Published online by Cambridge University Press: 02 December 2020
Since the appearance of Professor Berdan's edition of Cleveland's poems little has been added to our knowledge concerning the poet's biography. The purpose of this paper is to present certain biographical data which supplement those given by Professor Berdan.
1 J. M. Berdan, The Poems of John Cleveland, New Haven and Lond., 1903; reprinted in 1911.
2 Wills in the York Registry, 1514–1553, pp. 595, 630 (Yorkshire Arch. Assoc., Record Ser., xi, 1891).
Wills in the York Registry, 1603–1611, p. 148 (Yorkshire Arch. Assoc., Record Ser., xxvi, 1899).
Wills in the York Registry, 1594–1602, p. 136 (Yorkshire Arch. Assoc., Record Ser., xxiv, 1898).
3 Wills in the York Registry, 1612–1619, p. 155 (Yorkshire Arch. Assoc., Record Ser., xxviii, 1900). See also Bishop Stubbs' Genealogical History, p. 140 (Yorkshire Arch. Assoc., Record Ser., lv, 1915).
4 Wills in the York Registry, 1568–1585, p. 195 (Yorkshire Arch. Assoc., Record Ser., xix, 1895). See also Yorkshire Fines for the Stuart Period, i 1603–14, pp. 56, 215. (Yorkshire Arch. Assoc., Record Ser., liii, 1915.)
5 Leicestershire Marriage Licenses, 1570–1729, p. 29. (Index Library, xxxviii. London, 1910.)
6 Leicestershire Marriage Licenses, 1570–1729, pp. 44, 91, 331. (Index Library, xxxviii. London, 1910.) Other traces of the Hebbe family are found in Leicestershire Marriage Licenses, 1570–1729, p. 205; Leicestershire Wills and Administrations, 1495–1649, pp. 124, 145 (Index Lib. xxvii. London, 1902); The Register of St. Mary, Leicester, Vol. i, 1600–1738, p. 15. London, 1909.
7 Leicestershire Wills and Administrations, 1495–1649, p. 174. (Index Lib. xxvii. London, 1902.)
8 Leicestershire Marriage Licenses, p. 274.
9 J. E. B. Mayor, St. John's College, Cambridge, Admissions. Cambridge, 1882.
10 The dates are 2 May, 27 October, 3 November, 1634; 29 April, 28 November, 1635; 21 January, 23 July, 1636; 25 January, 2 May, 26 June, 4 December, 1637; 4 June, 13 June, 29 September, 1638; 6 February, 27 March, 3 April, 26 June, 1639; 24 April, 9 May, 4 July, 1640; 18 May, 4 June, 1641; 4 June, 1642. All of these references are in connection with students who are either “admitted ... under Mr. Cleveland” or “admitted ... surety Mr. Cleveland.” Among the pupils thus admitted a Thomas Kirkelton of Hinckley and the future collectors of his works, Samuel Drake and John Lake, are the only ones of interest.
In Tanner MS. 88 are preserved transcripts of several letters by Cleveland written “in ye Name of ye Mr. & Fellows of St. John's Coll. in Camb.” These letters appear to belong to this same period in his life but, since they are concerned only with the affairs of the college, they need not concern us here. An unpublished Latin oration of Cleveland's is to be found in Rawlinson MS. 951 but it, too, is purely formal and of no personal interest.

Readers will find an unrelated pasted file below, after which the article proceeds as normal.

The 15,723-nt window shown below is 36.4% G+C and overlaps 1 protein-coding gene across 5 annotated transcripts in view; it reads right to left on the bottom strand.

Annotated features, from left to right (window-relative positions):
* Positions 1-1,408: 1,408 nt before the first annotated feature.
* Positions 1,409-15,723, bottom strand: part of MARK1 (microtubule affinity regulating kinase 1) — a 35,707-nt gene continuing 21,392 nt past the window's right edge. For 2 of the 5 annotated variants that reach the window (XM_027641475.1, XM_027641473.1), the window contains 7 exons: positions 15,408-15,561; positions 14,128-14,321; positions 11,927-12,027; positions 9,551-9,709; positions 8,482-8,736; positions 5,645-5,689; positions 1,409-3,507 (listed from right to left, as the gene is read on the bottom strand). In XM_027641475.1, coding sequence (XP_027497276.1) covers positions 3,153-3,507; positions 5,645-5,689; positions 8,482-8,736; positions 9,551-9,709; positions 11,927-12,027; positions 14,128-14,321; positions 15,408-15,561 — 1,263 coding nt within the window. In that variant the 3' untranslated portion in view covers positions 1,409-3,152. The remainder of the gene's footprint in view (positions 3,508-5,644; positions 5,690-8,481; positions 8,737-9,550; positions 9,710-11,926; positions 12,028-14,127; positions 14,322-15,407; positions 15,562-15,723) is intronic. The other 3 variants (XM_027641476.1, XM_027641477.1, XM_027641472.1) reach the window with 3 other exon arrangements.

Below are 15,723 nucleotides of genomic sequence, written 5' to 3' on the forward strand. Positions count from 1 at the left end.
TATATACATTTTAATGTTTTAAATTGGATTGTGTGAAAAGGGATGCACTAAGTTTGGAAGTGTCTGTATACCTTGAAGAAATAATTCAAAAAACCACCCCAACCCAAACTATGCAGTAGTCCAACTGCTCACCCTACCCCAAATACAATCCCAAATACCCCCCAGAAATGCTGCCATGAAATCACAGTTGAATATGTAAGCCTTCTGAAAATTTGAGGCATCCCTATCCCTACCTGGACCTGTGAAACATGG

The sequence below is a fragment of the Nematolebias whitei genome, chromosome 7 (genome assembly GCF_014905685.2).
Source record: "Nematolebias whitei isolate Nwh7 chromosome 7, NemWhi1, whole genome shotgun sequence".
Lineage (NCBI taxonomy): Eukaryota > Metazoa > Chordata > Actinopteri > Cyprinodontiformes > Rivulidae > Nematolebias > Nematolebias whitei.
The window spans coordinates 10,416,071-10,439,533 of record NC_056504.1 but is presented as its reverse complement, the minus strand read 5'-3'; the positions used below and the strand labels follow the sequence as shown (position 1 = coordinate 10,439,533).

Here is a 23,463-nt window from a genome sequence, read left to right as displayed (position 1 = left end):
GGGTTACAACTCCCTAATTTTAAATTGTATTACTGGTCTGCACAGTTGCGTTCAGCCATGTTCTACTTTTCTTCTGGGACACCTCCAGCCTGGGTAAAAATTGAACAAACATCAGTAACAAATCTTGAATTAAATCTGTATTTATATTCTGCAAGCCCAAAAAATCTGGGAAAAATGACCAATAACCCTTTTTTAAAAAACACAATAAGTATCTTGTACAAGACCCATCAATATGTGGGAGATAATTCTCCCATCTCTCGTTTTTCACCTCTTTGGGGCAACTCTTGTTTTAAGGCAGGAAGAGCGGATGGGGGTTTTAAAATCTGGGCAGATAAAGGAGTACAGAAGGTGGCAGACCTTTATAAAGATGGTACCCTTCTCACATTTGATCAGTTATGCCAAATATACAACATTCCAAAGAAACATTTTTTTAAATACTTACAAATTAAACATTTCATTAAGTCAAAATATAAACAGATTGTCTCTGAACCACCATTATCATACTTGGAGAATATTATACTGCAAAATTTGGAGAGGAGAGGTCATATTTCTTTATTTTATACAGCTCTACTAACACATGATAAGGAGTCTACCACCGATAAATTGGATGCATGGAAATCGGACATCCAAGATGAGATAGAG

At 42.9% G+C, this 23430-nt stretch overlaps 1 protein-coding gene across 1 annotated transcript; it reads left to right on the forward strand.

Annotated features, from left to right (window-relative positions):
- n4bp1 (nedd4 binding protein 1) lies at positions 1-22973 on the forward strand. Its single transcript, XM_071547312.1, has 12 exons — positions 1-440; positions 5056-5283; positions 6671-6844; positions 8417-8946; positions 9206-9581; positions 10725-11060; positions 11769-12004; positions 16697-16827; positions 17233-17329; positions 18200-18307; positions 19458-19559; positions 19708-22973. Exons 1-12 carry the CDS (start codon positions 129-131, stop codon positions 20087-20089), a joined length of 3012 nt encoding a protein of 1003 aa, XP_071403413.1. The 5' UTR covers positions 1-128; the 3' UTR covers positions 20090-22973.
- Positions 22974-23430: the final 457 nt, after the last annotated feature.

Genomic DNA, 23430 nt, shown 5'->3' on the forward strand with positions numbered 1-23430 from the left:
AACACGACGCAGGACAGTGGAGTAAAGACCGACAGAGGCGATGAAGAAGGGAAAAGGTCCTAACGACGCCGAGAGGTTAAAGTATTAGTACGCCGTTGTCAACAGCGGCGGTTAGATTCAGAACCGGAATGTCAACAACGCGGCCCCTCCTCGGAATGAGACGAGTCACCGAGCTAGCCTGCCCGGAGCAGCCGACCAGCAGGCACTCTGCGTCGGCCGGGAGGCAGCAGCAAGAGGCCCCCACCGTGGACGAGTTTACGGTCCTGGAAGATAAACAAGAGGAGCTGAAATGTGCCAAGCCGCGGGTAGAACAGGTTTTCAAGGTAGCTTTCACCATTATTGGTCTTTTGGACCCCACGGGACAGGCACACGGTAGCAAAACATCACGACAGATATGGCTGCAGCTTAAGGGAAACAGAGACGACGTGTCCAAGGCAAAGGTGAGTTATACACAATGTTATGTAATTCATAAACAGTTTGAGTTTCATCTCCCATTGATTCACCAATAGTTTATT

11 Clievelandi Vindiciae, 1677. Preface.
12 G. Murphy, A Bibliography of English Character Books, 1608–1700, Oxford, 1925 p. 60.
13 Catalogue of the Pamphlets ... collected by George Thomason, London, 1908, i, 360.
14 Quoted from Murphy, loc. cit.
15 Also cited by Murphy, loc. cit.
16 Feb. 10–17. No. 70.
17 G. Murphy, (op. cit. pp. 60, 61) gives three editions of this character in the year 1644. It seems that these editions are the ones named by the Mercurius Britannicus.
18 J. Granger, A Biographical History of England, London, 1769, i, 488; DNB, xi; T. Corser, Collectanea Anglo-Poetica, Part 4, p. 405 (Chetham Society, lxxvii. 1869).
19 T. Carlyle, Oliver Cromwell's Letters and Speeches, iii, 240–241.
20 S. R. Gardiner, History of the Great Civil War 1642–49, iii, 103–4. A reference not previously noticed shows Cleveland's presence in Newark within a few days of the surrender and at the same time guarantees the genuineness of his reply to the besiegers of Newark (cf. 1687 ed., p. 129). Mercurius Britannicus No. 128, the issue of April 27 to May 4, 1646, states “The second Summons sent into Newark hath foiled Cleveland's wit for an answer, and brought back a return of humble Inclinations towards a treaty.” Evidently Cleveland was known as the official spokesman or letter-writer for the garrison.
21 T. Corser, op. cit., Part 4, p. 404. Corser quotes the 1659 ed. of Cleveland.
22 Gardiner, op. cit., iii, 188.
23 It is of importance to note that his Character of a London Diurnall which, as we have noted above, came out no less than three times in 1644 and 1645, was printed in 1647 together with some selected poems and that this edition reached a third printing in that very year. (Murphy, op. cit. p. 61). Did Cleveland look after the publication of this edition, as he apparently did the edition of February, 1645?
24 Gardiner, ii, 184.
25 Ibid., i, 340.
26 Ibid., ii, 233.
27 Ibid., ii, 274.
28 Ibid., ii, 271.
29 Ibid., ii, 307.
30 R. S. Crane, and F. B. Kaye, “A Census of British Newspapers and Periodicals 1620–1800.” Studies in Phil. xxiv (1927), 1–205 and G. Davies, Bibliography of British History, Stuart Period, 1603–1714. Oxford, 1928 assign it to Cleveland in part. J. B. Williams, A History of English Journalism. London 1908, pp. 83–84 quotes two other Mercuries of April, 1648, and July, 1649, which directly assert Cleveland's part in Mercurius Pragmaticus.
31 J. B. Williams, op. cit., p. 86, definitely ascribes these words to Cleveland.
32 The Library of Congress has only single numbers of these periodicals.
33 Op. cit., p. 92.
34 Thomason, op. cit., ii, 113. British Museum E. 838 (9) p. 2850. The date is Thomason's.
35 The account of his arrest in November, 1655, says that he had come from London to Norwich “about a year since” and that he had been there ever since. Thurloe's State Papers, iv, 184.